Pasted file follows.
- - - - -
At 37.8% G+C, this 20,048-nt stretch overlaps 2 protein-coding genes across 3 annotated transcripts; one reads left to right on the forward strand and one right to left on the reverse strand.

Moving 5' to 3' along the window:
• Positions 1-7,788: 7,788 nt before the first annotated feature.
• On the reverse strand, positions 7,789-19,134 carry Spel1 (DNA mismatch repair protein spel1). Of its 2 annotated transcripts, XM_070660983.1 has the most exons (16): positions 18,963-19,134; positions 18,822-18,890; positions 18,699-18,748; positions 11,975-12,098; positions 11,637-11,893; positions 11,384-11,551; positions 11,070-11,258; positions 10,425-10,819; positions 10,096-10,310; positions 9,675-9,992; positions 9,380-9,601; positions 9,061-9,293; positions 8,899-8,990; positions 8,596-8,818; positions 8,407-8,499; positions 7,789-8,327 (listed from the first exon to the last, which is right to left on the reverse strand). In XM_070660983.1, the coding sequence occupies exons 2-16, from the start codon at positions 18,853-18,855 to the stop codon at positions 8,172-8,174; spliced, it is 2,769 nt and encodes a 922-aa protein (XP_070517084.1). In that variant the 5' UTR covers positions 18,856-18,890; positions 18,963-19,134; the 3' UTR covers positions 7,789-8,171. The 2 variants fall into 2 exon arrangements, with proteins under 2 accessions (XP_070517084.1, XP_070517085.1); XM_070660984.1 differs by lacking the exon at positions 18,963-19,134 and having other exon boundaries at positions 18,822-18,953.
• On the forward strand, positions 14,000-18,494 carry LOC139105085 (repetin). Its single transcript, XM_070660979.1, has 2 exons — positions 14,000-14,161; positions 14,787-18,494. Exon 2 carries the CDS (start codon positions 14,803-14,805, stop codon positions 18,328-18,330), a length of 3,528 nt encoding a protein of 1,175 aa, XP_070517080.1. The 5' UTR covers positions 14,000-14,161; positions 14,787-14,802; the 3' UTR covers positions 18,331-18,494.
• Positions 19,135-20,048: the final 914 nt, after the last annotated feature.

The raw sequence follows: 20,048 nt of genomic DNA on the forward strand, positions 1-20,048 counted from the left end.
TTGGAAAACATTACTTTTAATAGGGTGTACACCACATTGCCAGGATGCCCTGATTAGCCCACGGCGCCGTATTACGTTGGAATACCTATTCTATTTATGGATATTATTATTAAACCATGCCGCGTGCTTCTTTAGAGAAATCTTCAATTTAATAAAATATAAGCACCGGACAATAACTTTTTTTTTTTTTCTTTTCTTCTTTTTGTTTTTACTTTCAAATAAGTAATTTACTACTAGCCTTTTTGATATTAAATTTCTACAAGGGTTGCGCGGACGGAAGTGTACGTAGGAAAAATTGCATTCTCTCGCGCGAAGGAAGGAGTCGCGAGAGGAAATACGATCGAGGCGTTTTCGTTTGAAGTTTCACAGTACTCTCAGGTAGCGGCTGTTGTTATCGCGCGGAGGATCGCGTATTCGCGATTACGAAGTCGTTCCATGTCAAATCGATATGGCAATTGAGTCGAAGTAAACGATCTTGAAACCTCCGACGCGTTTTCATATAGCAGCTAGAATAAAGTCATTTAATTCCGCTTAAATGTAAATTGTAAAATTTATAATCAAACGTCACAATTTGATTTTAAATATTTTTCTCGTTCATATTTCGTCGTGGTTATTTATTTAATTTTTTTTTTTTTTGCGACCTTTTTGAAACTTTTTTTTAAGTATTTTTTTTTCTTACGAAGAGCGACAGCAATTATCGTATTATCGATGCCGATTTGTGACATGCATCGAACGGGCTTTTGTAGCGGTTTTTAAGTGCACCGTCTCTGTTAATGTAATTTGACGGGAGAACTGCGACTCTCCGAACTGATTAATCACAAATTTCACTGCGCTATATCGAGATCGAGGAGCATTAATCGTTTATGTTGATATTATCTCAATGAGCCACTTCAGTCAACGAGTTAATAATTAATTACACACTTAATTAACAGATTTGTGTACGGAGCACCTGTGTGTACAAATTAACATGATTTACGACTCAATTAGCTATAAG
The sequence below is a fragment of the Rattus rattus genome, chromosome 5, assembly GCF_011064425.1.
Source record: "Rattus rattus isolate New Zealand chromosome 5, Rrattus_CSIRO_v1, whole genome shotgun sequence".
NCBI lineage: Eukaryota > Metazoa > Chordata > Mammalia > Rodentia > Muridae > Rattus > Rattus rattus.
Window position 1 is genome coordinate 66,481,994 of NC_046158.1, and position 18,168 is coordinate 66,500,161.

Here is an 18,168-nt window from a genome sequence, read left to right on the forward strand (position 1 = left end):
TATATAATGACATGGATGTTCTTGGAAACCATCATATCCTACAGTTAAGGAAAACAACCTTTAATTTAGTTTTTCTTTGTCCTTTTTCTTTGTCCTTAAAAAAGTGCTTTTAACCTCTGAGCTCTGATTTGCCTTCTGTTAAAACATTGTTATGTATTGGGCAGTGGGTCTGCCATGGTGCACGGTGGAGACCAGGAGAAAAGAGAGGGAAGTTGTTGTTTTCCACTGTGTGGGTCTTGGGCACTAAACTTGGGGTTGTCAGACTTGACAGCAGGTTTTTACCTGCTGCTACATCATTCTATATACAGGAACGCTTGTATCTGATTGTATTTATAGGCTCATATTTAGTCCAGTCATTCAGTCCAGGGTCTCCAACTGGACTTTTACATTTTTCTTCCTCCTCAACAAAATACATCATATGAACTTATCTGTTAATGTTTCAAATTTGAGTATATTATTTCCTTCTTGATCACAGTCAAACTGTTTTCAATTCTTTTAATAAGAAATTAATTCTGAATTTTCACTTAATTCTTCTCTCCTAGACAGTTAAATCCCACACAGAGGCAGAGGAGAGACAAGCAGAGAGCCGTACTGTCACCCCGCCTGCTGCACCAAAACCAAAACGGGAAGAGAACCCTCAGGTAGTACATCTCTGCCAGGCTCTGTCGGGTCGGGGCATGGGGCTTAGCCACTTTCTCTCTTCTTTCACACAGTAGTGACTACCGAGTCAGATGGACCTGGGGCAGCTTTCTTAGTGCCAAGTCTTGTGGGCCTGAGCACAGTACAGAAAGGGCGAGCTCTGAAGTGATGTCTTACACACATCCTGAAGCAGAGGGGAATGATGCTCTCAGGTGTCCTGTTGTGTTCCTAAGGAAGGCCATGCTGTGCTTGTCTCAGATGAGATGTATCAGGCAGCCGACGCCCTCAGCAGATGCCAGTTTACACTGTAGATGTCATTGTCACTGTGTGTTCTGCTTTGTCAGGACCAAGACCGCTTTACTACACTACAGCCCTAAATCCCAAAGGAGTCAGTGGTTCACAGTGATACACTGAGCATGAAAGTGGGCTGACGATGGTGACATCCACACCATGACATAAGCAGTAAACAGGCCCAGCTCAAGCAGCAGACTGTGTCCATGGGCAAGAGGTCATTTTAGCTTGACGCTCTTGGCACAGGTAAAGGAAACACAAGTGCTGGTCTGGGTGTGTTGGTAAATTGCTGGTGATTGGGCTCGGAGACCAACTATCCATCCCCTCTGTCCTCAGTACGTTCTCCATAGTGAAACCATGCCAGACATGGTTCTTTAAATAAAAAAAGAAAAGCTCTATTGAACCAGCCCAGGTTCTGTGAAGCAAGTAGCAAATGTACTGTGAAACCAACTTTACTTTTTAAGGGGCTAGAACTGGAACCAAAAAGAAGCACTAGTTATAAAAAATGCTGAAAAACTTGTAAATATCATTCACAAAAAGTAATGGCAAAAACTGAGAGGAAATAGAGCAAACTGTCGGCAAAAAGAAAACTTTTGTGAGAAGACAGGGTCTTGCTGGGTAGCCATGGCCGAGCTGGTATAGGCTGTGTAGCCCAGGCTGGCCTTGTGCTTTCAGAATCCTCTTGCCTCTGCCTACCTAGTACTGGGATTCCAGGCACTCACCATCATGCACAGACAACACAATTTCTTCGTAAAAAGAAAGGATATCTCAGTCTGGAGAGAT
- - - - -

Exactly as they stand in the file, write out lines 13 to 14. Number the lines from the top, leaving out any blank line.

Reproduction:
Here is an 18,168-nt window from a genome sequence, read left to right on the forward strand (position 1 = left end):
TATATAATGACATGGATGTTCTTGGAAACCATCATATCCTACAGTTAAGGAAAACAACCTTTAATTTAGTTTTTCTTTGTCCTTTTTCTTTGTCCTTAAAAAAGTGCTTTTAACCTCTGAGCTCTGATTTGCCTTCTGTTAAAACATTGTTATGTATTGGGCAGTGGGTCTGCCATGGTGCACGGTGGAGACCAGGAGAAAAGAGAGGGAAGTTGTTGTTTTCCACTGTGTGGGTCTTGGGCACTAAACTTGGGGTTGTCAGACTTGACAGCAGGTTTTTACCTGCTGCTACATCATTCTATATACAGGAACGCTTGTATCTGATTGTATTTATAGGCTCATATTTAGTCCAGTCATTCAGTCCAGGGTCTCCAACTGGACTTTTACATTTTTCTTCCTCCTCAACAAAATACATCATATGAACTTATCTGTTAATGTTTCAAATTTGAGTATATTATTTCCTTCTTGATCACAGTCAAACTGTTTTCAATTCTTTTAATAAGAAATTAATTCTGAATTTTCACTTAATTCTTCTCTCCTAGACAGTTAAATCCCACACAGAGGCAGAGGAGAGACAAGCAGAGAGCCGTACTGTCACCCCGCCTGCTGCACCAAAACCAAAACGGGAAGAGAACCCTCAGGTAGTACATCTCTGCCAGGCTCTGTCGGGTCGGGGCATGGGGCTTAGCCACTTTCTCTCTTCTTTCACACAGTAGTGACTACCGAGTCAGATGGACCTGGGGCAGCTTTCTTAGTGCCAAGTCTTGTGGGCCTGAGCACAGTACAGAAAGGGCGAGCTCTGAAGTGATGTCTTACACACATCCTGAAGCAGAGGGGAATGATGCTCTCAGGTGTCCTGTTGTGTTCCTAAGGAAGGCCATGCTGTGCTTGTCTCAGATGAGATGTATCAGGCAGCCGACGCCCTCAGCAGATGCCAGTTTACACTGTAGATGTCATTGTCACTGTGTGTTCTGCTTTGTCAGGACCAAGACCGCTTTACTACACTACAGCCCTAAATCCCAAAGGAGTCAGTGGTTCACAGTGATACACTGAGCATGAAAGTGGGCTGACGATGGTGACATCCACACCATGACATAAGCAGTAAACAGGCCCAGCTCAAGCAGCAGACTGTGTCCATGGGCAAGAGGTCATTTTAGCTTGACGCTCTTGGCACAGGTAAAGGAAACACAAGTGCTGGTCTGGGTGTGTTGGTAAATTGCTGGTGATTGGGCTCGGAGACCAACTATCCATCCCCTCTGTCCTCAGTACGTTCTCCATAGTGAAACCATGCCAGACATGGTTCTTTAAATAAAAAAAGAAAAGCTCTATTGAACCAGCCCAGGTTCTGTGAAGCAAGTAGCAAATGTACTGTGAAACCAACTTTACTTTTTAAGGGGCTAGAACTGGAACCAAAAAGAAGCACTAGTTATAAAAAATGCTGAAAAACTTGTAAATATCATTCACAAAAAGTAATGGCAAAAACTGAGAGGAAATAGAGCAAACTGTCGGCAAAAAGAAAACTTTTGTGAGAAGACAGGGTCTTGCTGGGTAGCCATGGCCGAGCTGGTATAGGCTGTGTAGCCCAGGCTGGCCTTGTGCTTTCAGAATCCTCTTGCCTCTGCCTACCTAGTACTGGGATTCCAGGCACTCACCATCATGCACAGACAACACAATTTCTTCGTAAAAAGAAAGGATATCTCAGTCTGGAGAGAT